Florida company uses art to inspire coral protection
A Florida marine biologist and his musician business partner have been on a mission to raise awareness about dying coral reefs with a company that presents the issue through science and art. (May 9)
Dirk Guidry left his native Galliano in 2005 to pursue an art degree at the University of Louisiana-Lafayette and has since made a career out of his passion for painting.
“It’s good, especially since I’m only 35, so I would have never imagined sustaining a living off of my art and live comfortably,” said Guidry, who describes his preferred style as large-scale abstract expressionism.
Guidry caught his original break when the Wyndham Garden Hotel in Lafayette wanted a mural in its Bayou Bistro restaurant. Some of Guidry’s friends worked at the hotel and told him about the contest. He won and began to work out his plan to do art full-time.
“The way that I was looking at it is that if I could book one wedding painting a month, then it would help float my studio costs, living expenses and, again, this was 2015,” he said. “Now I’m at the point where I have to take off a weekend from the wedding paintings because I average about 35 to 40 wedding paintings a year.”
He charges $1,600 to $3,000 to do a live performance painting at weddings but has sold some paintings for more than $5,000. His performance paintings take about eight hours. He shows up early to paint the background then adds in the people during the reception.
Looking for fun?: 6 things to do this weekend in Houma area include fishing rodeo, movies, farmers’ market
One man’s trash? Lafayette man makes three-dimensional folk art as ‘Cajun Picasso’
Painting at weddings has helped Guidry gain recognition, even traveling to Mexico for one couple’s wedding. Wedding painting is steady work, but Guidry said an artist can’t focus on just one trade.
Guidry, who is not related to the Terrebonne Parish councilman by the same name, sells original paintings and prints both online and in shops. He creates apparel, does paintings live at events, creates art on commission and has offered painting lessons. Guidry said the key to making it as an artist is doing whatever it takes to keep at it.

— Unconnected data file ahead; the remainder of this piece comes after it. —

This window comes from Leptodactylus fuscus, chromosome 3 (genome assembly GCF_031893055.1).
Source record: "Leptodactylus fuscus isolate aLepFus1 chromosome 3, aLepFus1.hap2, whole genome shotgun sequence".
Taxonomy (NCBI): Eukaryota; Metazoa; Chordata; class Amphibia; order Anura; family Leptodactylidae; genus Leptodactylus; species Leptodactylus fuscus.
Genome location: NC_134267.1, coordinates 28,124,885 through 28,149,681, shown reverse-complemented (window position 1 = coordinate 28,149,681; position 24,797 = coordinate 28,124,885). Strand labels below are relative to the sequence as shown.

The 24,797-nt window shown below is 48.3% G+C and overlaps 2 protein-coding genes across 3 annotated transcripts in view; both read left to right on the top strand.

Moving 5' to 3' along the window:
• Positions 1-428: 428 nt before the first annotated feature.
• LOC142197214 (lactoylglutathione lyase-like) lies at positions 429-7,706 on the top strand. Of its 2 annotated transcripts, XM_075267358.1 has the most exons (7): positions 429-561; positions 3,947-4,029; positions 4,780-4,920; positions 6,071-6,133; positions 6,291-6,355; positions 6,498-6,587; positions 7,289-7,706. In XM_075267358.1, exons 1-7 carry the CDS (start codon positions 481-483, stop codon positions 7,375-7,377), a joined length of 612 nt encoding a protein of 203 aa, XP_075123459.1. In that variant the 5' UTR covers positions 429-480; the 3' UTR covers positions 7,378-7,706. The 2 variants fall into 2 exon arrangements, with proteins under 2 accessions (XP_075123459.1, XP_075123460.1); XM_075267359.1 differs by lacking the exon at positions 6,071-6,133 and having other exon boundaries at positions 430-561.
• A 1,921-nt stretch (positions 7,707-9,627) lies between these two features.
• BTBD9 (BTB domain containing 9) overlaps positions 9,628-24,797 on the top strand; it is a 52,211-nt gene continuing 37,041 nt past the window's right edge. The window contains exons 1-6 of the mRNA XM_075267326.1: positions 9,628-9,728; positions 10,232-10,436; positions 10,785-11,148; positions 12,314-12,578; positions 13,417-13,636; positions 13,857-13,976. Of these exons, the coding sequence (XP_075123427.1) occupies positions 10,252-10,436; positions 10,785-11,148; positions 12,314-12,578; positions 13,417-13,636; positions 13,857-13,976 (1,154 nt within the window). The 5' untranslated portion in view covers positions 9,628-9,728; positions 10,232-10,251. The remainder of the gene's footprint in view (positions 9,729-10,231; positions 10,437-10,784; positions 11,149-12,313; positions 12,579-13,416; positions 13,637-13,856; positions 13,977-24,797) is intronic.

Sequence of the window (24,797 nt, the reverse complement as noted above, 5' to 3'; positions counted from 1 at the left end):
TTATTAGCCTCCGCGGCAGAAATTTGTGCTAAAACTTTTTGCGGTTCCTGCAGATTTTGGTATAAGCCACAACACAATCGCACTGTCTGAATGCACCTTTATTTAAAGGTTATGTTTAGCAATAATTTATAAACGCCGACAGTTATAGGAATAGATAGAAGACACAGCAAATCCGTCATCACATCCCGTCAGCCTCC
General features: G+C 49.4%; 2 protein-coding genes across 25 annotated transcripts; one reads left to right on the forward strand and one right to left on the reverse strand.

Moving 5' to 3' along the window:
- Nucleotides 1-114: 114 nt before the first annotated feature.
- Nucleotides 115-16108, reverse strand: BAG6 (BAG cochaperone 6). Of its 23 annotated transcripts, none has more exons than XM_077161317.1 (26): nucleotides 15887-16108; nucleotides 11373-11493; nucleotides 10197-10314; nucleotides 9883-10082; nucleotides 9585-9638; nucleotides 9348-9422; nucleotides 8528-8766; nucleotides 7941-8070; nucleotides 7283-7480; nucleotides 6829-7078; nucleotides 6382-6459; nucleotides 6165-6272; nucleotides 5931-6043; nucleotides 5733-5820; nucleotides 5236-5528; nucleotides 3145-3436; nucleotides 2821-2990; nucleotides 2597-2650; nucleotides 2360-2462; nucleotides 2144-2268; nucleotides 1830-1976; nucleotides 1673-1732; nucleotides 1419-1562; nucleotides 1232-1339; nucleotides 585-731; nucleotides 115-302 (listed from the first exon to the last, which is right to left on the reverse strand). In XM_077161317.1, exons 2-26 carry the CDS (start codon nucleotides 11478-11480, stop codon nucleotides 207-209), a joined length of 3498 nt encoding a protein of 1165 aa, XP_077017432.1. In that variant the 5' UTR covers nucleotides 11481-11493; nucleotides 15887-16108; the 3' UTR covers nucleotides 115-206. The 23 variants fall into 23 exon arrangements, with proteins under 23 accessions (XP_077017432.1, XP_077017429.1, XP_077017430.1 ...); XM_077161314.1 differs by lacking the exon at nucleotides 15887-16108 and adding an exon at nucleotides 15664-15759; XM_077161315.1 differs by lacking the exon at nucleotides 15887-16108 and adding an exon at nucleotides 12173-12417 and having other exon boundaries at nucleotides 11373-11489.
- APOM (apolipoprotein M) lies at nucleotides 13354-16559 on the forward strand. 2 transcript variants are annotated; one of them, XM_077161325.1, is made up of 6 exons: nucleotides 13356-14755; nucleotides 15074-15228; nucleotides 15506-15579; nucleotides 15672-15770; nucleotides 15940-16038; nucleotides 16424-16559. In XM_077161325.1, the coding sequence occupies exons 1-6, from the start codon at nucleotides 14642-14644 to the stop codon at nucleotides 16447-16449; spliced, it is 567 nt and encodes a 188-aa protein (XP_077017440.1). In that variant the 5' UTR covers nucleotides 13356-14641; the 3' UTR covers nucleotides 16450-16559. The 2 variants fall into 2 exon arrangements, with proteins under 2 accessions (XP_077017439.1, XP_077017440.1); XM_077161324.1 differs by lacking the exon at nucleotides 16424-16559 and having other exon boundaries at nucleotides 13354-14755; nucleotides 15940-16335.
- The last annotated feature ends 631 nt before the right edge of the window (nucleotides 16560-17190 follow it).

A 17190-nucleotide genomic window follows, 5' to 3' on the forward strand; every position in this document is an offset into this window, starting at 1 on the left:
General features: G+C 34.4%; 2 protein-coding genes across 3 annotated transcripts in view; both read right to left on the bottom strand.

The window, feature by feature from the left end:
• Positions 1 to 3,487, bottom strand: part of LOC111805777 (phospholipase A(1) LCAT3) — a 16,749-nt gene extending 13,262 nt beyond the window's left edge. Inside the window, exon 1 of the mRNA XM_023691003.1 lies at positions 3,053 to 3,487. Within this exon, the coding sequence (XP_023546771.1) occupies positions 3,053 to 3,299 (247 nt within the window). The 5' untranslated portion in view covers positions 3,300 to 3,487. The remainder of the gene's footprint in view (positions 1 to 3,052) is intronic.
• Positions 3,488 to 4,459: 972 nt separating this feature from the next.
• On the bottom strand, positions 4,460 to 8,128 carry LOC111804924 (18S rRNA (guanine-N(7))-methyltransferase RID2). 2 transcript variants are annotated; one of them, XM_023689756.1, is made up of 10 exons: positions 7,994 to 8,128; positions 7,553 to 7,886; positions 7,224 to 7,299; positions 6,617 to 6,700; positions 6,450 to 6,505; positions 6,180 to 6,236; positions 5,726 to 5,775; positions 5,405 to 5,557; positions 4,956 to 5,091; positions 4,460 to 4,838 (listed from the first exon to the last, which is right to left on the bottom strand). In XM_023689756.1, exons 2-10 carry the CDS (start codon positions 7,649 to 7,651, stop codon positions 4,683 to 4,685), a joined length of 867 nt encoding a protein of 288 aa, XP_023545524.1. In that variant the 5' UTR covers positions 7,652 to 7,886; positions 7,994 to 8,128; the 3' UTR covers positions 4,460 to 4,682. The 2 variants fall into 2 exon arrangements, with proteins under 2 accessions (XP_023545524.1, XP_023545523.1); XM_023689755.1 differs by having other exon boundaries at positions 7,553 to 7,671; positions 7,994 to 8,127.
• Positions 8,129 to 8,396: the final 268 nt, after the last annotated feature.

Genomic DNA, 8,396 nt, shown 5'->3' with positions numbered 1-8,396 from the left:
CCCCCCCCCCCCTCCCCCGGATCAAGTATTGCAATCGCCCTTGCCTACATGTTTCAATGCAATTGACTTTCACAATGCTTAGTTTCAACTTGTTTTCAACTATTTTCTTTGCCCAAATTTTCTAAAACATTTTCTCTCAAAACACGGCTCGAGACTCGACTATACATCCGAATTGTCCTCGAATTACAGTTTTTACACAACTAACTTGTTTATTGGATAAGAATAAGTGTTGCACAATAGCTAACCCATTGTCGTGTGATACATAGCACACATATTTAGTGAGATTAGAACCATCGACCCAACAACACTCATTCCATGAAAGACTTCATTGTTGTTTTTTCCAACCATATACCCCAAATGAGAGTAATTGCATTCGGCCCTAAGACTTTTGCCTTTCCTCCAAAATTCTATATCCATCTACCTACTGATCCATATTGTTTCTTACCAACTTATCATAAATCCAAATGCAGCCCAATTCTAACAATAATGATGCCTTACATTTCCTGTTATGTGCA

“I think a lot of artists don’t realize that you are an entrepreneur. Nobody wants to touch the business side of things, but it’s 50-50,” he said. “That’s what I tell any up-and-coming artist that you need to be able to handle your budgeting and your finances so that you can produce work.”
Originals can sell for $1,500 to $2,000, and prints of the originals are sold at around a hundred dollars. He sometimes limits the number of prints made of a piece of art. Designing apparel, including shoes, is new to Guidry.
“I was wearing the shoes to a lot of my wedding paintings and a lot of people were like, ‘Dude, how do I get those shoes,’ ” he said.
From there, the apparel branched out.
“I put them online, so, yeah, we’ve sold a lot of fanny packs,” Guidry said.
Staying disciplined is also important, especially after having a family. Guidry has a wife and four kids. Every Tuesday and Thursday he drops his kids off at school and is in his shop morning and afternoon, painting for two four-hour sessions.
Moving to Lafayette was a two-fold decision, Guidry said. He likes the culture and there is a client base for his art style. Now he helps other artists get exposure through a program called Bare Walls.
The program connects business owners who want to spruce up their walls with artists who are seeking to showcase their work. For a monthly fee, Bare Walls brings the artwork to the business and rotates it each month.